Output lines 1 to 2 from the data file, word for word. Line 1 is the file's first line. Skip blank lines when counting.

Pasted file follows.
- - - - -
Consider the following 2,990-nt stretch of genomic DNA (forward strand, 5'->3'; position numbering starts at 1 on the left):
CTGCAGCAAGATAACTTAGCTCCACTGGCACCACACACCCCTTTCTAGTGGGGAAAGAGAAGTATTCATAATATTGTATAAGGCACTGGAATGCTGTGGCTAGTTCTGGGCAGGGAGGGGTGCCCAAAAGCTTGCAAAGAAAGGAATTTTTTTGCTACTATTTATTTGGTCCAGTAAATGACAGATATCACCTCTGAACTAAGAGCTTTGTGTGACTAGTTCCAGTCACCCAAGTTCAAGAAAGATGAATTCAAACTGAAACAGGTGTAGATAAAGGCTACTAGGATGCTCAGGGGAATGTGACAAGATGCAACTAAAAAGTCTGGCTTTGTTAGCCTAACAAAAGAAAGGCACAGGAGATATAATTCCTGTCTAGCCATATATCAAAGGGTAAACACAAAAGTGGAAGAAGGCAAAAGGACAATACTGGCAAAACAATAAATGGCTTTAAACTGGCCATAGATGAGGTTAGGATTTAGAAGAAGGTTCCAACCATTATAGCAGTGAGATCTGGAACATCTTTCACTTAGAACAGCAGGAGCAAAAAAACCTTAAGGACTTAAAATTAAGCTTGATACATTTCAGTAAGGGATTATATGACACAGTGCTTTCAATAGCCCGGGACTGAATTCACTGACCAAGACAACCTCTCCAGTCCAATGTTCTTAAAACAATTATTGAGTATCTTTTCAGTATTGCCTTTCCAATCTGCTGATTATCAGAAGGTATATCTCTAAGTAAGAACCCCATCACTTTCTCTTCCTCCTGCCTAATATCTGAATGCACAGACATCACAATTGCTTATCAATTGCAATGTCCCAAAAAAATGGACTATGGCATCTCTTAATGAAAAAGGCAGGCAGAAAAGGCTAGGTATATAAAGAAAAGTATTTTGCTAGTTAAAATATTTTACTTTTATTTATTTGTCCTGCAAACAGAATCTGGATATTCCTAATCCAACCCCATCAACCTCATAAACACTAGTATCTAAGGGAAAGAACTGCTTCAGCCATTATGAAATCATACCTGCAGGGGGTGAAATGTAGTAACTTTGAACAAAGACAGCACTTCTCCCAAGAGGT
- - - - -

Consider the following 2,990-nt stretch of genomic DNA (forward strand, 5'->3'; position numbering starts at 1 on the left):
CTGCAGCAAGATAACTTAGCTCCACTGGCACCACACACCCCTTTCTAGTGGGGAAAGAGAAGTATTCATAATATTGTATAAGGCACTGGAATGCTGTGGCTAGTTCTGGGCAGGGAGGGGTGCCCAAAAGCTTGCAAAGAAAGGAATTTTTTTGCTACTATTTATTTGGTCCAGTAAATGACAGATATCACCTCTGAACTAAGAGCTTTGTGTGACTAGTTCCAGTCACCCAAGTTCAAGAAAGATGAATTCAAACTGAAACAGGTGTAGATAAAGGCTACTAGGATGCTCAGGGGAATGTGACAAGATGCAACTAAAAAGTCTGGCTTTGTTAGCCTAACAAAAGAAAGGCACAGGAGATATAATTCCTGTCTAGCCATATATCAAAGGGTAAACACAAAAGTGGAAGAAGGCAAAAGGACAATACTGGCAAAACAATAAATGGCTTTAAACTGGCCATAGATGAGGTTAGGATTTAGAAGAAGGTTCCAACCATTATAGCAGTGAGATCTGGAACATCTTTCACTTAGAACAGCAGGAGCAAAAAAACCTTAAGGACTTAAAATTAAGCTTGATACATTTCAGTAAGGGATTATATGACACAGTGCTTTCAATAGCCCGGGACTGAATTCACTGACCAAGACAACCTCTCCAGTCCAATGTTCTTAAAACAATTATTGAGTATCTTTTCAGTATTGCCTTTCCAATCTGCTGATTATCAGAAGGTATATCTCTAAGTAAGAACCCCATCACTTTCTCTTCCTCCTGCCTAATATCTGAATGCACAGACATCACAATTGCTTATCAATTGCAATGTCCCAAAAAAATGGACTATGGCATCTCTTAATGAAAAAGGCAGGCAGAAAAGGCTAGGTATATAAAGAAAAGTATTTTGCTAGTTAAAATATTTTACTTTTATTTATTTGTCCTGCAAACAGAATCTGGATATTCCTAATCCAACCCCATCAACCTCATAAACACTAGTATCTAAGGGAAAGAACTGCTTCAGCCATTATGAAATCATACCTGCAGGGGGTGAAATGTAGTAACTTTGAACAAAGACAGCACTTCTCCCAAGAGGT